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Article
Publication date: 9 August 2021

Seyedeh Khadijeh Taghizadeh, Syed Abidur Rahman and Malliga Marimuthu

The purpose of this paper is to examine the influence of the dialogue, access, risk assessment and transparency model of value co-creation processes (dialogue, access…

Abstract

Purpose

The purpose of this paper is to examine the influence of the dialogue, access, risk assessment and transparency model of value co-creation processes (dialogue, access, risk and transparency) on new service market performance (NSMP) with the mediating role of value-informed pricing in the context of business-to-business (B2B).

Design/methodology/approach

The data were collected through a cross-sectional survey of 230 managers of the telecommunications industry in Malaysia and analyzed through structural equation modeling using SmartPLS v.3.3.3 software.

Findings

This study found that dialogue and transparency are predictors of NSMP. The findings indicate that value-informed pricing plays a mediating role in the relationship between dialogue and transparency with NSMP.

Practical implications

Disclosing pricing related information, providing up to date information to the customers, making clear to the customers about new offerings would certainly influence value-informed pricing. Thus, managers can enhance customer engagement in the interaction processes to better understand customer expectations of new services and how the new services should be priced.

Originality/value

The link between value co-creation and value-informed pricing has been only conceptualized in literature. This study has opened a new stream of research, examining the relationship of interactional-based value co-creation process with value-informed pricing and NSMP in the context of B2B relationship from providers’ perspective.

Details

Journal of Business & Industrial Marketing, vol. ahead-of-print no. ahead-of-print
Type: Research Article
ISSN: 0885-8624

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Article
Publication date: 24 August 2021

Reihaneh Bidar, Alistair Barros and Jason Watson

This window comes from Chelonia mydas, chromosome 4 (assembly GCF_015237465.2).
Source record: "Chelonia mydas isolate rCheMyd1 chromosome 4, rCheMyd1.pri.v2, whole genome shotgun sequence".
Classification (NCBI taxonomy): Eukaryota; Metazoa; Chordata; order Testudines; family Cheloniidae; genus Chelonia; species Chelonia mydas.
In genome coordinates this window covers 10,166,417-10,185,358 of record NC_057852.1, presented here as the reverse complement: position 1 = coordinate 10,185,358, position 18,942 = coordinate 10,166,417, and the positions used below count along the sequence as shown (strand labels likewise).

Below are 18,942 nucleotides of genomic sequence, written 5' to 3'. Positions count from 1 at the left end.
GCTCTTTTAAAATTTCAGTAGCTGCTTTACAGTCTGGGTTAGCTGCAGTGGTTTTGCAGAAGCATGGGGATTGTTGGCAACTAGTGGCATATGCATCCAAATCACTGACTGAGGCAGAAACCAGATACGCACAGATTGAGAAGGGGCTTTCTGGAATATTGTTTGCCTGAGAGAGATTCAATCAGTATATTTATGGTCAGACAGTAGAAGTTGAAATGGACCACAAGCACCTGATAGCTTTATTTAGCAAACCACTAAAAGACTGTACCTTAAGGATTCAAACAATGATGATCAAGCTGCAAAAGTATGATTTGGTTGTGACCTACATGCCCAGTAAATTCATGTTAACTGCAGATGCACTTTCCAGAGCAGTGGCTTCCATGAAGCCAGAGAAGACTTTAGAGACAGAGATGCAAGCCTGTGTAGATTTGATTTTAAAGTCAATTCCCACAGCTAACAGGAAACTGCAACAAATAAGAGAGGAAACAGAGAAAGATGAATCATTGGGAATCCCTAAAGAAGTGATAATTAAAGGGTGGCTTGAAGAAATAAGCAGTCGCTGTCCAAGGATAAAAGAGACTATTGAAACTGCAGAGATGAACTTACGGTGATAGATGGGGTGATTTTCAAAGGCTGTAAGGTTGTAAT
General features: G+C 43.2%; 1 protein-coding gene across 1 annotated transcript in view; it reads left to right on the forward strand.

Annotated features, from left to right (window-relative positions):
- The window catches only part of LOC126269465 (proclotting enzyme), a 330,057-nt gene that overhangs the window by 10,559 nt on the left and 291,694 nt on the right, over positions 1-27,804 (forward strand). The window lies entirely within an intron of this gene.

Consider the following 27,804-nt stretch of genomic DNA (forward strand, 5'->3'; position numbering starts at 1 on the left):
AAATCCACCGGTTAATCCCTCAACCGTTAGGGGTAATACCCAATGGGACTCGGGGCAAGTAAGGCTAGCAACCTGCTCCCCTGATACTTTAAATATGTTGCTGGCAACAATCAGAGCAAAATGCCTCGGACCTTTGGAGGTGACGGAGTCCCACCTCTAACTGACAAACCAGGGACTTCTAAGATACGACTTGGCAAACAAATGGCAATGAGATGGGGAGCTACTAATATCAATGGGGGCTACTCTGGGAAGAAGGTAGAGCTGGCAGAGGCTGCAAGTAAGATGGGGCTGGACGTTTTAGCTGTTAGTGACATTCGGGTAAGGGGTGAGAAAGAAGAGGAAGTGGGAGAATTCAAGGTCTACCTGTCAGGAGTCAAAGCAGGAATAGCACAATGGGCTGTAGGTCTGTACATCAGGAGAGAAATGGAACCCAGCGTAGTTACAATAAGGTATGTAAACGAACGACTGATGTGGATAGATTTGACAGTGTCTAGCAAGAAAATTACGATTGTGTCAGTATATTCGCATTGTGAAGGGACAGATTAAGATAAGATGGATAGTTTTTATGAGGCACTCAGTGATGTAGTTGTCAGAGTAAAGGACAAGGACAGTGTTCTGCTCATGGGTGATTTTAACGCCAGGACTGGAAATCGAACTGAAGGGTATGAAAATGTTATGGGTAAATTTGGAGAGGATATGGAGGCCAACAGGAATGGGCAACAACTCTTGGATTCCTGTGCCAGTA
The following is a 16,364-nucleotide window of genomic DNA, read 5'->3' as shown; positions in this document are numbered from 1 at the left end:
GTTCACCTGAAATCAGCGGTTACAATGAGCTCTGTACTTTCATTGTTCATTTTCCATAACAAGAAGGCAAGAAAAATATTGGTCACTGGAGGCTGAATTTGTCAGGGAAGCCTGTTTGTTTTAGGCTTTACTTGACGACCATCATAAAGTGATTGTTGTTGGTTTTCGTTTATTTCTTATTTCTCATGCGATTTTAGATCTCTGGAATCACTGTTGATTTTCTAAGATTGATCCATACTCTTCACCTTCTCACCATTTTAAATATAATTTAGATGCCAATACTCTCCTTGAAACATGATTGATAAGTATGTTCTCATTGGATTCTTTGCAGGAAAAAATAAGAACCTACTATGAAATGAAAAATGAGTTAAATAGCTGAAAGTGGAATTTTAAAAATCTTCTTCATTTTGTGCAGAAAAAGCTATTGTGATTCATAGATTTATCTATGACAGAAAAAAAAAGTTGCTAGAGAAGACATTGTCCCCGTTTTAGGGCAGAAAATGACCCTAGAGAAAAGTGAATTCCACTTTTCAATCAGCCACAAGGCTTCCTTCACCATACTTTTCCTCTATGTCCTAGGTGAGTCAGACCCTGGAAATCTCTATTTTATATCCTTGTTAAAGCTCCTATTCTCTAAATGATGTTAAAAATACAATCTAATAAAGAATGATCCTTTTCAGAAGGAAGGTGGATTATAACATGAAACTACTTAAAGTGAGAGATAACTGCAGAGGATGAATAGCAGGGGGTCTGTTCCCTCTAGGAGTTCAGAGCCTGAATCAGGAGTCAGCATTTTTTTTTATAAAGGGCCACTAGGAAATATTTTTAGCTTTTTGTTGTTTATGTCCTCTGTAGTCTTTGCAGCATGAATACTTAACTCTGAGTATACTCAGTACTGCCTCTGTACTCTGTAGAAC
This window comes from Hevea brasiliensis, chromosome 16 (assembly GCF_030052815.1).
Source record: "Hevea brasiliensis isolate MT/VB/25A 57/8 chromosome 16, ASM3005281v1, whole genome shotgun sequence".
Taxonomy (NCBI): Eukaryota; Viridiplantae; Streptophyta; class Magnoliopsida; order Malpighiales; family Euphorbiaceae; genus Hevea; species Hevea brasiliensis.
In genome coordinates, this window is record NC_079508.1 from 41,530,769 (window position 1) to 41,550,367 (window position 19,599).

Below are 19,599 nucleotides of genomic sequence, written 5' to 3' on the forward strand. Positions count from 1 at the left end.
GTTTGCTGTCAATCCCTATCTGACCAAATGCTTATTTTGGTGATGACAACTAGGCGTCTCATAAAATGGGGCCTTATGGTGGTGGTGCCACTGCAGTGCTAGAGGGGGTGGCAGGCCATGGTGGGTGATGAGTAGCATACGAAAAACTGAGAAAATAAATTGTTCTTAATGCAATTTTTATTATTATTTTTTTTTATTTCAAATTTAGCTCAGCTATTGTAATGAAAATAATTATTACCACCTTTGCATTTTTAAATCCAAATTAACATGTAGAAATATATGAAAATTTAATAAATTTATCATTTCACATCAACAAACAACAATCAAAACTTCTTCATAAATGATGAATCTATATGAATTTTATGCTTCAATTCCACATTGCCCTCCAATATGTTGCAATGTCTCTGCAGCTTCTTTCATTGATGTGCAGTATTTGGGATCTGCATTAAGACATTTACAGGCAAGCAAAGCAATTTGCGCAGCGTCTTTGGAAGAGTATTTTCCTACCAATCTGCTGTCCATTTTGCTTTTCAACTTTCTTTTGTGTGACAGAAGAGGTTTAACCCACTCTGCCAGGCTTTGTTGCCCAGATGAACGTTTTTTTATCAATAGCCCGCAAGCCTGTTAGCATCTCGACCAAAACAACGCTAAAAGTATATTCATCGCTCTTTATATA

In the co-creation process from a network perspective, service is produced, designed, and evaluated entirely by the actors with dynamic roles and with less participation…

Abstract

Purpose

In the co-creation process from a network perspective, service is produced, designed, and evaluated entirely by the actors with dynamic roles and with less participation by the firm's employees in the service process. The purpose of this paper is to develop a theoretical model that represents environmental stimuli and value perceptions that contribute to service co-creation behaviour in an online network.

Design/methodology/approach

A total of 36 semi-structured interviews were conducted with members of two online programming communities – GitHub and Stack Overflow co-creators, with the data analysed using thematic analysis. The stimulus-organism-response model guided the development of the final model.

Findings

Social influence and trust are influential in actor value perceptions, including primary and network value, the interplay of which leads actors to co-production, supportive, and administrative behaviour. Environmental factors do not directly drive actors; rather it is the value that initiates and drives actors, which, by extension, initiates and drives the co-creation of services.

Research limitations/implications

The service co-creation behaviour model provides a basis for future research in the co-creation and co-destruction context to model behaviours within the online network organisation setting and thereby enable improvement of such systems. This model can be operationalised in a network environment through design features.

Originality/value

This paper provides a rich understanding of environmental stimuli and value perception factors that contribute to the co-creation of services, and identifies different types of behaviours in dynamic online networks. This paper presents a new model of different types of behaviours emerging from actor participation in the co-creation process.

Details

Internet Research, vol. ahead-of-print no. ahead-of-print
Type: Research Article
ISSN: 1066-2243

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Article
Publication date: 13 July 2021

Clement Nangpiire, Joaquim Silva and Helena Alves